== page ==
« January 2009 Table of Contents
Going Green: From fields to sea
Fishing community learns from farmers how to stay afloat
By Lisa Duchene
January 01, 2009
Parishioners of the Unitarian Universalist Church in
Rockland, Maine, have been leaving Sunday services with more
than just good will. They're also taking home whole fish fresh
from the sea.
As part of a community co-op plan to help local fishermen
struggling with high fuel costs and low demand, parishioners
invest in boat shares that entitles them to a portion of the
catch. Investors have received flounder, haddock, cod, pollock,
hake, redfish and monkfish tails in varying amounts, depending
on what turned up in the nets of one of the 11 boats fishing
out of nearby Port Clyde.
Those who had paid $180 received 4 to 6 pounds each week, or
a half-share of the harvest, while those who paid $360 for a
full share received 8 to 12 pounds weekly for 12 weeks.
In all, 200 Maine residents participated in one of the
nation's first Community Supported Fisheries (CSF) programs, a
new approach to supporting domestic fisheries and fishing
CSFs are modeled on popular Community Supported Agriculture
(CSA) programs, numbering about 1,500 nationwide, in which
consumers pay a seasonal fee to a farm for a share of the
harvest and pick up their produce weekly.
CSF advocates hope the CSA model that's helping family
farmers stay on their land will also help fishing communities
stay afloat during an era of depleted fish stocks and
"The old model used to be volume," says Kim Libby, manager
of the Midcoast Fishermen's Cooperative, which represents the
groundfish boats out of Port Clyde, including one captained by
her husband, Gary.
"You'd just go out there and catch as many fish as you can
and sell them. Now the model has changed from quantity to
quality," says Libby. So far, the idea has worked well.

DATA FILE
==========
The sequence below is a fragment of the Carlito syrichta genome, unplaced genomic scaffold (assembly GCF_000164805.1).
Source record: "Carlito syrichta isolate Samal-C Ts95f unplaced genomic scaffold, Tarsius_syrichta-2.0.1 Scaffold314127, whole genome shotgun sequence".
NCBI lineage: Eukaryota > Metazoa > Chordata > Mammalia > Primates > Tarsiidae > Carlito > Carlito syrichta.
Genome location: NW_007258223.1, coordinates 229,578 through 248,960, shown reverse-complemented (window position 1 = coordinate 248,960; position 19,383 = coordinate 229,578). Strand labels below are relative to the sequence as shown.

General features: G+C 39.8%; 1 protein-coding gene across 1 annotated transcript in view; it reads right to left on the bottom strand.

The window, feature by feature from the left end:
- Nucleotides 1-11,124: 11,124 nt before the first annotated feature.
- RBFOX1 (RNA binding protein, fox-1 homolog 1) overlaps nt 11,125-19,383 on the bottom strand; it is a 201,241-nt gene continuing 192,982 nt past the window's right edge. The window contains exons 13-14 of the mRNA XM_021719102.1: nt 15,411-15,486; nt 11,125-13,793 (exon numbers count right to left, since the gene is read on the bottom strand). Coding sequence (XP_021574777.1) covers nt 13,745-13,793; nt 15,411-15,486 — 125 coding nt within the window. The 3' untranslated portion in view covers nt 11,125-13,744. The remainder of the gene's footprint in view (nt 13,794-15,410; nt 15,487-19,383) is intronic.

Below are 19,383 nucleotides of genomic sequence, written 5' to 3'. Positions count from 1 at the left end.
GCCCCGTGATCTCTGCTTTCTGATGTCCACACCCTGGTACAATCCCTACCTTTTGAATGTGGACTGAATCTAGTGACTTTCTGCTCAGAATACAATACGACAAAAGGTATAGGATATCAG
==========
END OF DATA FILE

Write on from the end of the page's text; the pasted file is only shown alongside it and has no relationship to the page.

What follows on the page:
The cooperative learned about CSAs and the potential for
CSFs in the fall of 2007 and began with a 14-week CSF for
shrimp in early 2008 that drew 32 subscribers. It secured a
federal dealer's permit and a license from the state of Maine.
By the summer, they were fishing for 200 people, and dropping
off fish and demonstrating how to fillet it twice a week at
three locations. The co-op is also selling directly to
restaurants near the popular tourist destination of Bar Harbor,
At times, the new approach translated into a 250 percent
increase on the price paid to fishermen. Pollock, for example,
that would have sold for 43 to 60 cents on the Portland Fish
Exchange wholesale auction sold for $3 per pound to CSF members
and $4 to local restaurants.
"The ultimate goal is to sell all of our products to the end
consumer," says Libby. "We can't afford to carry on with
business as usual. The price of everything has gone up except
the price of the product. We've suffered so many cuts at the
federal level regarding groundfishing itself and these guys
can't hope to survive unless we do it this way."
Libby makes the case for environmental responsibility,
arguing fish traveling fewer than 100 miles has a much smaller
carbon footprint than fish that's traveled thousands of miles.
Plus, the Port Clyde fishermen are going above and beyond
federal regulations, she adds. They've lightened their gear to
reduce bottom impact, which has also saved fuel and emissions,
and are experimenting with other gear changes like a 7-inch
mesh size - 6.5 inches is required - to let small fish
In Portland, Maine, lobstermen and brothers John and Brendan
Ready sell lobster directly to 150 investors and tell their
story using videos on their "Catch a Piece of Maine" Web site
The CSFs are part of a niche marketing trend among U.S.
fishermen in several regions who are finding innovative ways to
stand apart from the commodity market, brand their story and
sell their catch directly to consumers.
In North Carolina, where one-third of fish houses or
waterfront wholesale buying operations went out of business
from 2000 to 2006, the Sea Grant program has sponsored research
into creating CSFs for local fisheries. In 2007, researchers
surveyed 300 coastal residents and tourists about their
fish-eating habits. People were shocked to learn that the fish
served in restaurants was more likely to be imported than
local, says Susan Andreatta, an associate professor of
anthropology at the University of North Carolina who is
studying how to adapt CSAs for fisheries.
About 84 percent of the consumers surveyed in North Carolina
want to be eating local seafood, says Andreatta. The program
published a brochure that helped consumers find local seafood
and built upon the branding work of commercial fishermen, fish
distributors, researchers and restaurant owners who established
the "Carteret Catch" marketing program, named after the North
The consumer survey asked customers if their choice was a
$15 imported meal or a $20 local meal would they be willing to
pay the difference? "People overwhelmingly said they would,"
says Andreatta. "They expected it to be local and were willing
to pay for it."
Contributing Editor Lisa Duchene lives in Bellefonte,